There are a huge amount of people who are willing to gamble USD (a currency..) 5000 in Bitcoin, regardless of the price of Bitcoin per one unit. So the purpose which price has in commodities, balancing supply (stimulate supply through a higher price) and demand (ration demand through a higher price) is not properly functioning. The price of a commodity and equity is the ticker on the exchange or in the cash /physical / over the counter market. The value of a commodity and equity depends on who you talk to, always respect the person on the other side of the trade, but can be assessed/estimated basis generally accepted metrics (like financial ratios and discounted cashflow or other methods in equity markets, or planting, mining or drilling economics in commodity markets), which of course are subject to different interpretations and views about the future. In commodities markets we learn that farmers, miners, react rationally to price, and so do consumers, over time. The price of Bitcoin is the result of supply and demand of money flows, but its value, can it be explained? We hear value declarations of zero, USD 50k, USD 100k even USD 1 mln. Based on what?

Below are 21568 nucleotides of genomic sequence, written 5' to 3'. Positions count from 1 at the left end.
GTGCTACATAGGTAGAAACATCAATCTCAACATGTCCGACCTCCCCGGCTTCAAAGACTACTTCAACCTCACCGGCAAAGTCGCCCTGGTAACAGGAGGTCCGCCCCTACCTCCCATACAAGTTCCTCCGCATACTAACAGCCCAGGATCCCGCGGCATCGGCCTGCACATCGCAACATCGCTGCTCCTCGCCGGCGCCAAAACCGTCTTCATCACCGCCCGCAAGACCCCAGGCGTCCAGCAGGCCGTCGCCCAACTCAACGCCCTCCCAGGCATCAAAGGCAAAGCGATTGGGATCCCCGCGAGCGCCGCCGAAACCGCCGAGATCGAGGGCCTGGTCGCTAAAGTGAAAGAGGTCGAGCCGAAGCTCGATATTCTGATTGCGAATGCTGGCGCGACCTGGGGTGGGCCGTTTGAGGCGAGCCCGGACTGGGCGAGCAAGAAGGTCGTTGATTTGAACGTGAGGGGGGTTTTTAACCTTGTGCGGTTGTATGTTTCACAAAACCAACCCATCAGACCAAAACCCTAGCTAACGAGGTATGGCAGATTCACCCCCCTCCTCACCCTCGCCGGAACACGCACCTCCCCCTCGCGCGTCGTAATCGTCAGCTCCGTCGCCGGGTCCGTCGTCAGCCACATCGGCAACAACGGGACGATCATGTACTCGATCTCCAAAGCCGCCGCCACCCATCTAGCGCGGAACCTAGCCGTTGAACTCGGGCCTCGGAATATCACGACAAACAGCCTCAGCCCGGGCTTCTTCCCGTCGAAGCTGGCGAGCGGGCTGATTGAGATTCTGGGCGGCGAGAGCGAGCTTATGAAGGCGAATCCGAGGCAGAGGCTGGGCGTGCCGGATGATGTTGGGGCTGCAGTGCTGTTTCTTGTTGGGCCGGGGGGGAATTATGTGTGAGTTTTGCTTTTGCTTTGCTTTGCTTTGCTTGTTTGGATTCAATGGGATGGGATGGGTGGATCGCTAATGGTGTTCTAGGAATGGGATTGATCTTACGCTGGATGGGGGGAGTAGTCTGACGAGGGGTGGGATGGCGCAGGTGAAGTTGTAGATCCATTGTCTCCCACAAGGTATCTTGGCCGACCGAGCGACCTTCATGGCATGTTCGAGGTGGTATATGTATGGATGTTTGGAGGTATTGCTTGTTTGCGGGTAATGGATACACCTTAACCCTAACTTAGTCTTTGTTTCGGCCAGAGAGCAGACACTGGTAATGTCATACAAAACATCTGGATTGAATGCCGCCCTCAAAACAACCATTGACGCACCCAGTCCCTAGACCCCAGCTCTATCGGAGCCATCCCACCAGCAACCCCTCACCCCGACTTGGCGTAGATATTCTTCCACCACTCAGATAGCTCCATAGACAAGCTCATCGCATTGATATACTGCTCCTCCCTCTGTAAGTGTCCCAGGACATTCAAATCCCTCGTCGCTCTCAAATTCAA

As Bitcoin has no purpose, and Bitcoin’s price has no impact on the needed dynamic / ability to actually impact supply and demand, its value is anybody’s guess, and the greater fool analogy comes up very quickly. The higher the price, the bigger the fear of missing out, and the narrative is now following the price, rather than what happens in commodities, the price is following the narrative, or following the physical supply and demand dynamics over time. That narrative from Bitcoin evangelists has moved from Bitcoin being a currency, to being a store of value replacing gold, to a more easy to understand and attractive concept of now being a main stream asset class which everyone should have in their investment portfolio, professional and retail alike.